“These local owner-occupiers are making their properties available for just over 10 per cent of the year, so issues of neighbourhood amenity and housing supply that concern residents are limited compared to commercial secondary letting. However, the long-standing city tradition of welcoming cultural visitors into people’s own homes would be the first area to be damaged.”
The dispute between Edinburgh’s festivals and the city council over its clampdown on short-term letting escalated in December when the Scottish Government agreed to a six-month delay to the deadline for home-owners to apply for a licence until this September – a move branded “shameful” by council leader Cammy Day.
The council has told Holyrood’s housing committee the delay will “negatively affect” the council’s ability to tackle safety concerns about properties used for short-term letting, antisocial behaviour problems, the impact on the supply of housing in the city and the “erosion of sense of community in areas with dense concentrations”.
Last year's printed Fringe programme featured 3,171 shows – down more than 17 per cent on 2019 – with 276 venues featuring. This compared to 323 in 2019 – a fall of 15 per cent. The Fringe Society eventually registered 3,586 shows in 2022.
A spokeswoman for the Fringe Society said: “The projected reduction in the 2024 programme figures has been calculated when we consider the average number of artists that appear at the festival, and the likely reductions in available accommodation from industry with the introduction of this legislation.
“This is not about continued growth, rather a consideration of current numbers and how the council's interpretation of the short-term letting legislation in relation to home-sharing and home-letting will impact the economic benefit of the festival to the city.”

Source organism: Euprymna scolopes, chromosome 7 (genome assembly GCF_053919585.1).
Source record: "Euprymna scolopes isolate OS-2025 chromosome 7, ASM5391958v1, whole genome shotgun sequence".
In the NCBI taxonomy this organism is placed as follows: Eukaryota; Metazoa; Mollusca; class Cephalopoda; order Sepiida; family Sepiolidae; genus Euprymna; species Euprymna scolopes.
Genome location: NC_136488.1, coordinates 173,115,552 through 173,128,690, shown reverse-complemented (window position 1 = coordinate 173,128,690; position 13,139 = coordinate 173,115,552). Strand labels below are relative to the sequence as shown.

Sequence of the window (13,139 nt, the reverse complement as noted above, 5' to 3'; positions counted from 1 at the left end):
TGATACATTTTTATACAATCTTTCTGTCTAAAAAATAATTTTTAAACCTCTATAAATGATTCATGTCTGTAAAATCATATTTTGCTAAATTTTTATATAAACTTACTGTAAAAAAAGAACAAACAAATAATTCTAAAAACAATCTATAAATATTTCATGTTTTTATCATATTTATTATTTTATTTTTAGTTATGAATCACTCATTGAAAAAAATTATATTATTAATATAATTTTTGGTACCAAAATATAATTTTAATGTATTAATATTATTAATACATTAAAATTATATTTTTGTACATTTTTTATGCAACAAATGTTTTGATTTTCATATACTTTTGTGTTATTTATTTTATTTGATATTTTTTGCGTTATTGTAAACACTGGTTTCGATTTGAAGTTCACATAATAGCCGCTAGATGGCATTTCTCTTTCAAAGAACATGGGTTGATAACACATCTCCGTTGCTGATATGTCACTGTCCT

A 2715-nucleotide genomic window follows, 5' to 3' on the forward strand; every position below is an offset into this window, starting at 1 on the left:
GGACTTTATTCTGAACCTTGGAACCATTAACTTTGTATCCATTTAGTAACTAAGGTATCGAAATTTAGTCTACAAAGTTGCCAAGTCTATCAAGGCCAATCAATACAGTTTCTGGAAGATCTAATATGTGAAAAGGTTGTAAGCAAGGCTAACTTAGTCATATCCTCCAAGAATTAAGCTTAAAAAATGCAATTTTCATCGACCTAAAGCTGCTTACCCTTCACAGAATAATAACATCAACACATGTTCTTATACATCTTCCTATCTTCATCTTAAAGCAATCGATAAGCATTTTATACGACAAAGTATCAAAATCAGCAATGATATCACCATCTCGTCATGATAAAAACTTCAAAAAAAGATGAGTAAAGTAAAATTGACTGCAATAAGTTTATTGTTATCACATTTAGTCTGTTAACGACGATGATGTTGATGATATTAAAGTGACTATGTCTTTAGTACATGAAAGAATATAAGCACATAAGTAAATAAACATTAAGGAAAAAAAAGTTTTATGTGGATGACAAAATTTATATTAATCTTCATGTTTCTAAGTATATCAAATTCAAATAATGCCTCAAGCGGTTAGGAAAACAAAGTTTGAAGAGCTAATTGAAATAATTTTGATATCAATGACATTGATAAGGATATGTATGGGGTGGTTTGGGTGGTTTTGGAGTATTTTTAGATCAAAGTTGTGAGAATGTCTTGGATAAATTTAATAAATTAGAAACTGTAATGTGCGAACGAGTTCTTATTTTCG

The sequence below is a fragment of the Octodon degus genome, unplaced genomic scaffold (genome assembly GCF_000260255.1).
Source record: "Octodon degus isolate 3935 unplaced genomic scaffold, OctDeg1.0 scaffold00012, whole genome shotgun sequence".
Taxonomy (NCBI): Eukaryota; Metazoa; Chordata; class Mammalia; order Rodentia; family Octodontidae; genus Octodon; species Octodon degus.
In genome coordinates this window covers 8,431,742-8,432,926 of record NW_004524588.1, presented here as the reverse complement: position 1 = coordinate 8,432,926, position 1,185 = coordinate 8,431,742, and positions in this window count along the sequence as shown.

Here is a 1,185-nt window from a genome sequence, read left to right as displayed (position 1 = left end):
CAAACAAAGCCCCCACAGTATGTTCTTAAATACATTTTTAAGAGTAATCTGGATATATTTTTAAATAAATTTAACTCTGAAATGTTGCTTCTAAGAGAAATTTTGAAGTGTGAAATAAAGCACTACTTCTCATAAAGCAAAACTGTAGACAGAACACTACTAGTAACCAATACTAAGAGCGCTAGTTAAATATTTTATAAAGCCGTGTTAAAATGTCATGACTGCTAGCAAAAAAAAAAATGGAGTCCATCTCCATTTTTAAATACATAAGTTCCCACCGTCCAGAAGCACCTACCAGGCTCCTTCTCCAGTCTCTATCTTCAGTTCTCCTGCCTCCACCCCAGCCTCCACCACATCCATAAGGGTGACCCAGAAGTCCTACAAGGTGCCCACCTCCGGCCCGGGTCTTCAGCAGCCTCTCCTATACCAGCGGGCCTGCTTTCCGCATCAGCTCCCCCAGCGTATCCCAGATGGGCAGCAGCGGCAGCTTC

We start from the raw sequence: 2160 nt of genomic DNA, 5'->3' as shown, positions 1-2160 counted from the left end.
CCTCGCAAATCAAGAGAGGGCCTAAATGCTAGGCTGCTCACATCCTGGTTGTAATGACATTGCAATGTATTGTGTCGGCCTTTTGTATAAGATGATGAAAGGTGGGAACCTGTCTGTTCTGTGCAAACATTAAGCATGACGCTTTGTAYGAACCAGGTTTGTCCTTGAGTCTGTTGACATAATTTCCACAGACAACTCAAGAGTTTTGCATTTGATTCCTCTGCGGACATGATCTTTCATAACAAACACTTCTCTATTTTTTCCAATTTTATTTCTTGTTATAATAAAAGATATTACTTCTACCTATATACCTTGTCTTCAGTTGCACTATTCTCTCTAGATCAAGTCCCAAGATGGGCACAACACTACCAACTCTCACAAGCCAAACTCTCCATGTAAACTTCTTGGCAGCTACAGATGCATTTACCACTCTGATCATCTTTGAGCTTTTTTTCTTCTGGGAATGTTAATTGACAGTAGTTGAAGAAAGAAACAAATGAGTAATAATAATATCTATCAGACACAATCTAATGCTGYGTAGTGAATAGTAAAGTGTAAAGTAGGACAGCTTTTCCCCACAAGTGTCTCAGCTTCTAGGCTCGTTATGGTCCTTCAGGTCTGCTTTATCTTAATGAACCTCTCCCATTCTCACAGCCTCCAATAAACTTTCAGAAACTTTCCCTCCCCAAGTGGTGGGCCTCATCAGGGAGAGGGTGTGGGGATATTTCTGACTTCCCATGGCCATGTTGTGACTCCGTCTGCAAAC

Fringe Society chief executive Shona McCarthy said: “The projected numbers for 2024 are based on the number of artists who we know perform at the Fringe every year, but are not locally based.
"Our concern is on what impact this legislation will have on not just the Fringe community, but the city residents who home share, and local businesses.
"It's important that our elected officials are fully aware of the unintended consequences that this proposal will have, which will affect not just the affordability and availability of accommodation for artists and audiences, but the wider economic implications for local workers and businesses across Edinburgh, and Scotland.
"If the council decides not to apply the six-week licence exemptions for home-sharing and home-letting, the projected job and revenue losses will have a devastating impact on businesses who are working hard in their continued recovery from not just the pandemic, but the wider economic crisis.”
Festivals Edinburgh director Julia Amour said: “Edinburgh’s festivals are in favour of regulating commercial secondary lets, but we are frustrated at the extent of plans to regulate brief stays in residents’ personal primary homes, without any apparent regard to the collection of evidence or the assessment of impact.”